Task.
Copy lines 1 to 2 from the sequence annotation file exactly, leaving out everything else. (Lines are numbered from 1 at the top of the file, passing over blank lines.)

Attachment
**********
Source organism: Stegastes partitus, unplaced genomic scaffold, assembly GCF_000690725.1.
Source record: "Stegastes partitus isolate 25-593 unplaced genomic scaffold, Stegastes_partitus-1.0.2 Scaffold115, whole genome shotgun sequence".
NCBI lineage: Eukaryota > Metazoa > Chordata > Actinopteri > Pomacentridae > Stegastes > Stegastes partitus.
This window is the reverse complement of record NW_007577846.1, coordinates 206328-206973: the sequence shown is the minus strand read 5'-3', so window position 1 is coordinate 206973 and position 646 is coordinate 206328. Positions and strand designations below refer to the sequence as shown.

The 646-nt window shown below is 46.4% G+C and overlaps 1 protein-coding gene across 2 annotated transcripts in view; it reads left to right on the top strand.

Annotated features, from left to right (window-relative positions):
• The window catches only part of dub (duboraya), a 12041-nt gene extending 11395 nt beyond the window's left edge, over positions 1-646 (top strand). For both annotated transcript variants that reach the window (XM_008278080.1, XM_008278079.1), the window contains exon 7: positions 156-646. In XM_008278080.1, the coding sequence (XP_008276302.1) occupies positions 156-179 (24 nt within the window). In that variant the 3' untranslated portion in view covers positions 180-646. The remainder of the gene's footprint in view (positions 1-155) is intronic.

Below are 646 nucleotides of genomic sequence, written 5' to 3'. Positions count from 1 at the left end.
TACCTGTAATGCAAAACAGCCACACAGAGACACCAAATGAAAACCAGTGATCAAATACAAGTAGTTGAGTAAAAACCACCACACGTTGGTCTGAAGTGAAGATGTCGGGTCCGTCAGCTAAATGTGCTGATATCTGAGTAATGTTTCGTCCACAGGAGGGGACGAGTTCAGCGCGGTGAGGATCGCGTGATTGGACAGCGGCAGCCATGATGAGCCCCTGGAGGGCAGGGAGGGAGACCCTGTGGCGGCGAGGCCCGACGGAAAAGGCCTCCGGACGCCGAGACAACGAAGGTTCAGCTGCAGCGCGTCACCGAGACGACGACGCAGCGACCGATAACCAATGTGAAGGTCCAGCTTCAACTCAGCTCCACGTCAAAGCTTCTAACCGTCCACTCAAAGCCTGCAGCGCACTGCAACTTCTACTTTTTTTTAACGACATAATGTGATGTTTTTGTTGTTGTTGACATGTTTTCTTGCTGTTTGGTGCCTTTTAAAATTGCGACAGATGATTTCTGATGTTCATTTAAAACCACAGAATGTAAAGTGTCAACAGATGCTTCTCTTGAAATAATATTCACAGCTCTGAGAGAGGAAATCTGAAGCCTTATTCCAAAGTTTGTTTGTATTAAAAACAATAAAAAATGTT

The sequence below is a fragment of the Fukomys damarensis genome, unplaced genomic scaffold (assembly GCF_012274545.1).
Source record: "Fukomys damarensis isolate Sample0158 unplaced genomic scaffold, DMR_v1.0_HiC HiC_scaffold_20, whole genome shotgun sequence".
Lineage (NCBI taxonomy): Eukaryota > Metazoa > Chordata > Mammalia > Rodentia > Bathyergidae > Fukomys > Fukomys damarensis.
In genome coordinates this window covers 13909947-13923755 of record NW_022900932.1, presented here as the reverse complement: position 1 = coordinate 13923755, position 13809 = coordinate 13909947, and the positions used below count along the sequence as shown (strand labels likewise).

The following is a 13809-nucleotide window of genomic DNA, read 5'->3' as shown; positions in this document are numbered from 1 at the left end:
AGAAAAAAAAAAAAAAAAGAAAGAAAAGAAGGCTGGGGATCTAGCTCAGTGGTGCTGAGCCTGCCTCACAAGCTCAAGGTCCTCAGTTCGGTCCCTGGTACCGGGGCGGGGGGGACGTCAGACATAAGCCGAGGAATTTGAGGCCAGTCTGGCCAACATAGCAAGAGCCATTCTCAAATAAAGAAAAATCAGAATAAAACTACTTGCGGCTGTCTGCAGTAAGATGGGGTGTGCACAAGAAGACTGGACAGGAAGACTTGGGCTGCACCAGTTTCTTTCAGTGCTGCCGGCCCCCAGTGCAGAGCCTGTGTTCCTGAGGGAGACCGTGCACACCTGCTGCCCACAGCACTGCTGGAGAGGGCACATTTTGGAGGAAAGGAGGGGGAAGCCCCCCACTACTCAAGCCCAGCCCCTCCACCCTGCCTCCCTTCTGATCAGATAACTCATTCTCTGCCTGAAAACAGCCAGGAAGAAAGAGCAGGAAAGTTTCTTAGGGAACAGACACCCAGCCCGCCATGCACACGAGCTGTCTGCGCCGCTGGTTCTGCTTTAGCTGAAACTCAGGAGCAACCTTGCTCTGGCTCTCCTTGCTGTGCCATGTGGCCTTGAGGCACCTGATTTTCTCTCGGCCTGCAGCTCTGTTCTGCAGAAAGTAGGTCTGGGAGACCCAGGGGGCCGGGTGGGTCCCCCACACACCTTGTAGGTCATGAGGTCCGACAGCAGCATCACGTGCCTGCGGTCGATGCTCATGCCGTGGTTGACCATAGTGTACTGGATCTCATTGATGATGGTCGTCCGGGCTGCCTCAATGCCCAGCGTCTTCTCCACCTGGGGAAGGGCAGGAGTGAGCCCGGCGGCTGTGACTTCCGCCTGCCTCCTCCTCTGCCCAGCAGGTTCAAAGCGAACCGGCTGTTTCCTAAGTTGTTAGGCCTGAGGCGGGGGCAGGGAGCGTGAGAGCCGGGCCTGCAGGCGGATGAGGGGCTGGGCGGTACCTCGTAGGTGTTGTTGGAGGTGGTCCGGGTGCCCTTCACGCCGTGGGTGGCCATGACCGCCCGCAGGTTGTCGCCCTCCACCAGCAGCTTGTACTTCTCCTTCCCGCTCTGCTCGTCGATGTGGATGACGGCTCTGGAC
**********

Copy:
Source organism: Stegastes partitus, unplaced genomic scaffold, assembly GCF_000690725.1.
Source record: "Stegastes partitus isolate 25-593 unplaced genomic scaffold, Stegastes_partitus-1.0.2 Scaffold115, whole genome shotgun sequence".